Study shows minivans fail to make grade when protecting backseat passengers

OHIO — New research shows minivans are coming up short when it comes to protecting some passengers.

>>RELATED: IIHS ratings show most minivans need better seatbelt reminders

A new round of crash tests shows kids in the back seat of a minivan are less likely to be protected in a crash than those in the front seat, according to the Insurance Institute for Highway Safety (IIHS).

News Center 7′s Taylor Robertson says the results of the crash test showed that the minivans do a decent job of protecting the driver but got a lower grade when it came to how safe the back seat was.

In the new round of tests, there were four types of minivans that crashed into a barrier at 40 miles per hour (MPH).

The four types were:

  • Chrysler Pacifica
  • Kia Carnival
  • Toyota Sienna
  • Honda Odyssey

None of the four minivans evaluated earned an acceptable or good rating in the updated moderate overlap front crash test, which now emphasizes back seat safety, IIHS said.

>>RELATED: Six popular midsize SUVs score poor marks on rear-seat safety

Robertson reports the risk of deadly injury is 46% higher for people in the injury, according to IIHS.

Researchers found that the seatbelts in the back seat either put too much pressure on the chest or slid up, which increased the risk of abdominal injuries.

The Chrysler Pacifica, Kia Carnival, and Toyota Sienna are rated marginal while the Honda Odyssey is rated poor.

All but the Sienna also lacked seat belt reminders for the second-row seats, an earlier IIHS test showed.

>>RELATED: 2/3 of drivers are distracted while driving, IIHS report says

In the test, a second dummy was seen positioned in the second row behind the driver in the back seat.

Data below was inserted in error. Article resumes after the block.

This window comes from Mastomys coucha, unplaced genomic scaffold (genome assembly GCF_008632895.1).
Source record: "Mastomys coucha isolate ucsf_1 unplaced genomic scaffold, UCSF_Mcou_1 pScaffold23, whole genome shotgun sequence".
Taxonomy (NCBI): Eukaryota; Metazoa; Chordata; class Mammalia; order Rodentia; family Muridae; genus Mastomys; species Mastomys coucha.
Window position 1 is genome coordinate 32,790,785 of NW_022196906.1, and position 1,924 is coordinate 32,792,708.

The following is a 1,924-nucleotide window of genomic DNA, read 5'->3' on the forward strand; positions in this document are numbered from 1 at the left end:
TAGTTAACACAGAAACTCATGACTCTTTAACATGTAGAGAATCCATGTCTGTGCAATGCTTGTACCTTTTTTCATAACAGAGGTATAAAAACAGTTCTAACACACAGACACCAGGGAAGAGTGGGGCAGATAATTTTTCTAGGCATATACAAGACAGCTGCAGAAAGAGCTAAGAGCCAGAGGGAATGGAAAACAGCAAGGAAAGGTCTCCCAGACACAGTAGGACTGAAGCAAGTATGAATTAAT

The driver dummy is the size of an average adult male and the rear dummy is the size of a small woman or 12-year-old child.

IIHS researchers also developed new metrics that focused on the injuries most frequently seen in backseat passengers.

They also said for a vehicle to earn a good rating, there cannot be an excessive risk of injury to the head, neck, chest, or thigh.

The test dummy should remain correctly positioned during the crash without either submarining or sliding forward beneath the lap belt, which increases the risk of abdominal injuries, according to IIHS.

The head should also remain a safe distance from the front seatback and the rest of the vehicle interior, the shoulder belt should remain on the shoulder.

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Jessica Jermakian, Vice President of Vehicle Research for IIHS, said this new test is exposing this problem for the first time.

“The results are disappointing because customers buy minivans to transport their families,” she said.

Robertson says they want seatbelts in the back to have the same pretensioners, and load limiters found in the front seat.

“A pretensioner tightens the belt on the occupant, coupling them to the vehicle and helping them ride down the crash and the load limiter reduces the forces on the chest,” said Jermakian.

Research shows the front seat has become safer because of improved airbags and advanced seatbelts that are rarely available in the back, IIHS said.

Even with these developments, they said the back seat remains the safest place for children, who can be injured by an inflating front airbag, and the rating does not apply to children secured properly in child safety seats.

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